Payments are a complex part of any business, impacting many different consumer-facing and internal functions. Yet the role of ‘payments specialist’ is a rarity in most organisations.
Responsibility for financial transformation often falls – and gets lost – somewhere between the Chiefs of Technology, Information and Finance. That’s why leaning on platform providers and payments experts as early as possible, is key to understanding your customers and capabilities, before you implement and invest.
Outsourcing financial transformation initiatives is a much easier sell to enterprise decision-makers than redirecting IT resources to new DevOps projects. Credible payment providers, and the specialised knowledge that comes with good ones, are in most cases a more cost-effective solution than employing a full-time expert. Translating the value of financial transformation to achieve buy-in from the C-level boils down to maximising efficiency and return on investment (ROI).
A simple solution is using automation for tasks like streamlining processes, such as collecting payments on time without human contact. Find the sweet spot between how you want your customers to pay, and how they prefer to pay; then offer those options, while making sure they can be done with little to no touch internally.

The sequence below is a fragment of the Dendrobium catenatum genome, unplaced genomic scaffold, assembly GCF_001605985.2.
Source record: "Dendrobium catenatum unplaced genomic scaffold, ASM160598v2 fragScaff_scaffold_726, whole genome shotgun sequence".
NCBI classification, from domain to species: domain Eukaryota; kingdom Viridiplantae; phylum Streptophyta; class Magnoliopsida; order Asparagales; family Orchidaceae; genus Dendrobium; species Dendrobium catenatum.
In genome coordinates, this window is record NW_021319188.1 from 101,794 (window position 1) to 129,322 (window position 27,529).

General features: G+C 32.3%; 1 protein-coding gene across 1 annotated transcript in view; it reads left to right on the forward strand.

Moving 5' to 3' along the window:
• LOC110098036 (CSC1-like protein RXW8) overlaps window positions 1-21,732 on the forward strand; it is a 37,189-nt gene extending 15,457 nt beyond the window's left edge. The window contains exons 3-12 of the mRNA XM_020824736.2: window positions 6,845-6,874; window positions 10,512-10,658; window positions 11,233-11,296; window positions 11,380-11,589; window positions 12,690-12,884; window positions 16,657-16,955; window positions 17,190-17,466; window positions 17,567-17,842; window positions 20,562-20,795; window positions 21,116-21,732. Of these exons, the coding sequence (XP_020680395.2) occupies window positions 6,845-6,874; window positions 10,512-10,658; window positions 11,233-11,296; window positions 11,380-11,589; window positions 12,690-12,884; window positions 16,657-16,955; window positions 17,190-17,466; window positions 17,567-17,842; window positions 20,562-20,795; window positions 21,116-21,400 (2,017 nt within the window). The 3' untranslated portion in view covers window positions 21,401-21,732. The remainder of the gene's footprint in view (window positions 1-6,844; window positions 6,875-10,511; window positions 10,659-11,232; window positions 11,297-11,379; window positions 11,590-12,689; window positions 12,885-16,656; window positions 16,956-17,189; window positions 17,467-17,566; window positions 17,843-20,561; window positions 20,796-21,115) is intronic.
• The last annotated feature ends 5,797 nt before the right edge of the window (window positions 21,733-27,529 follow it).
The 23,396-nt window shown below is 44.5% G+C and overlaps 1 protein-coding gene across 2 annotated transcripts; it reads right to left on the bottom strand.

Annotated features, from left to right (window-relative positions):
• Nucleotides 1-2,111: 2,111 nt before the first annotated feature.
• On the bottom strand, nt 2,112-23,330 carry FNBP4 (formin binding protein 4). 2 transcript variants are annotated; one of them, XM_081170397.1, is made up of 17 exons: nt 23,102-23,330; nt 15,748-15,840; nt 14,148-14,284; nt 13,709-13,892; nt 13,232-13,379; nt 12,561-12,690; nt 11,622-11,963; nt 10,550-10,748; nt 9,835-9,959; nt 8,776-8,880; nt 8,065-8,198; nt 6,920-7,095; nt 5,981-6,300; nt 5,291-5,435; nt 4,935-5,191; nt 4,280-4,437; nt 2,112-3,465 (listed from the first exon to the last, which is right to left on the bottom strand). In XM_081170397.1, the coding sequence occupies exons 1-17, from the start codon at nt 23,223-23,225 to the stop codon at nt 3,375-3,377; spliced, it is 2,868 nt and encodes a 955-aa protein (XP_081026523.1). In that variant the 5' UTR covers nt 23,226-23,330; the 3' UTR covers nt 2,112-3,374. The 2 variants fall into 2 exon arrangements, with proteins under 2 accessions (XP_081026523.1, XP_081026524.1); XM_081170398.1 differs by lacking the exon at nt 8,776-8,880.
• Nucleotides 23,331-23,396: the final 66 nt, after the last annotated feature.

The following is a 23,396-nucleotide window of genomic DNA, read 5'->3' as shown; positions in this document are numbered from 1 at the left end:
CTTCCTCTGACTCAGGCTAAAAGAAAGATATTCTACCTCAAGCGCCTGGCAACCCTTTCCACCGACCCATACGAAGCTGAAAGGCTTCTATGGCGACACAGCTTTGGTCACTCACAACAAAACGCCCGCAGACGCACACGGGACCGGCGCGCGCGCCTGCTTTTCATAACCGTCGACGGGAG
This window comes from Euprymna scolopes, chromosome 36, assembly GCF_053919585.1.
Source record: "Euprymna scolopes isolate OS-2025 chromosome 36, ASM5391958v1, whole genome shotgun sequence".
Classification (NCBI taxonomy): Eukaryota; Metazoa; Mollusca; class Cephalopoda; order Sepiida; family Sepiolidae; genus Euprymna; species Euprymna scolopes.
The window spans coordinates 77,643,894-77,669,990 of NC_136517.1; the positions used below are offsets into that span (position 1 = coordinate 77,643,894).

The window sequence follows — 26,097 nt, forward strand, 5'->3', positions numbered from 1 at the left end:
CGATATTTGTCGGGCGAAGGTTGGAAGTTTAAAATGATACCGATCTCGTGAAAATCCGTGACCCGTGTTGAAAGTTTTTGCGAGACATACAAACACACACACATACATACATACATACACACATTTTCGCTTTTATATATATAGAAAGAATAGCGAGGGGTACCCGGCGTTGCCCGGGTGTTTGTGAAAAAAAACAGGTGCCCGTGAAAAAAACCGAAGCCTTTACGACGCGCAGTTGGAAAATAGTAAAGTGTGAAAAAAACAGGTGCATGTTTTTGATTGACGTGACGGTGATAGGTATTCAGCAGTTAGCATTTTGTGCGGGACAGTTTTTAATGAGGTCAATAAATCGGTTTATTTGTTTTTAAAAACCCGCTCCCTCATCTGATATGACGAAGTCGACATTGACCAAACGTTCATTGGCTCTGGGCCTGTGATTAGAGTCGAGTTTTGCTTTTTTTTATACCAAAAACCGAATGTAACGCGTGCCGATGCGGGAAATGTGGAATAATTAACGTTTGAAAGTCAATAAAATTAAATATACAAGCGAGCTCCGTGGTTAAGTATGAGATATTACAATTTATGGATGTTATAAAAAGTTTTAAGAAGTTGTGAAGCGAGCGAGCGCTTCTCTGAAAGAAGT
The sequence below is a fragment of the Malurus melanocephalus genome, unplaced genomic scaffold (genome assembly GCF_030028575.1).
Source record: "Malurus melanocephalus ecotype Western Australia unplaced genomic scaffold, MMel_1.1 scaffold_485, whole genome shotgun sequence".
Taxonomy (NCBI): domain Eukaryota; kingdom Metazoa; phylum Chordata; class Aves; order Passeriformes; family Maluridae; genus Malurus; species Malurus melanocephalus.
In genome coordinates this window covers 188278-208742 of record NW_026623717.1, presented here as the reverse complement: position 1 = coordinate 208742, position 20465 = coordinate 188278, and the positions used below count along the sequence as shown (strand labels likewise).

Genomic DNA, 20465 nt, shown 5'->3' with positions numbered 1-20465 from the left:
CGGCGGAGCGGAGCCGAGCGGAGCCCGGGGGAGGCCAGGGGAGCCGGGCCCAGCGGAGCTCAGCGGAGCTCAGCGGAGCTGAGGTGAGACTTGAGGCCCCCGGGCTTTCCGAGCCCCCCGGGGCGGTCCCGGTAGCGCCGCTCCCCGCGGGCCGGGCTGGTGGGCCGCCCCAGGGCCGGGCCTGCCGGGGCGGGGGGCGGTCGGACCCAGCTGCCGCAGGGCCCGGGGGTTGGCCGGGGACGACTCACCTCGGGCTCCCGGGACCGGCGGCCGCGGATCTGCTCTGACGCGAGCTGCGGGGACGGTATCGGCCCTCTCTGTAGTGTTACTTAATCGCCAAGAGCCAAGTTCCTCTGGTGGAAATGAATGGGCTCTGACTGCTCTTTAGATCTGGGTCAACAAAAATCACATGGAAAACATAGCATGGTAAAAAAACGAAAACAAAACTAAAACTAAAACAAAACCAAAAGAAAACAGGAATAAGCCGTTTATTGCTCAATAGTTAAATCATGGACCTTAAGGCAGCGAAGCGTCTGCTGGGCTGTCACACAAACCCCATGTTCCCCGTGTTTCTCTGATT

‘Best-in-class’ platform providers typically describe innovative fintech companies, who, as opposed to generalist banks, are deemed specialists in niche elements of financial services.
Again, using the example of Australasia, there are nearly 5,000 active fintechs, and it’s a market that legacy-laden big banks are tapping into. For example, Australia’s largest bank, the Commonwealth Bank of Australia, recently partnered with venture capital firm Square Peg, and AI-focused capital fund Zetta Ventures Partner; pouring $AUD28 million into new financial technology that delivers better digital banking services to its customers.
Fintech-led transformation doesn’t only have to benefit the customer; it can offer significant value for financial teams too.
In an enterprise environment, choosing the right technology allows for slick front end payments, but the true value comes in optimising financial management behind the scenes.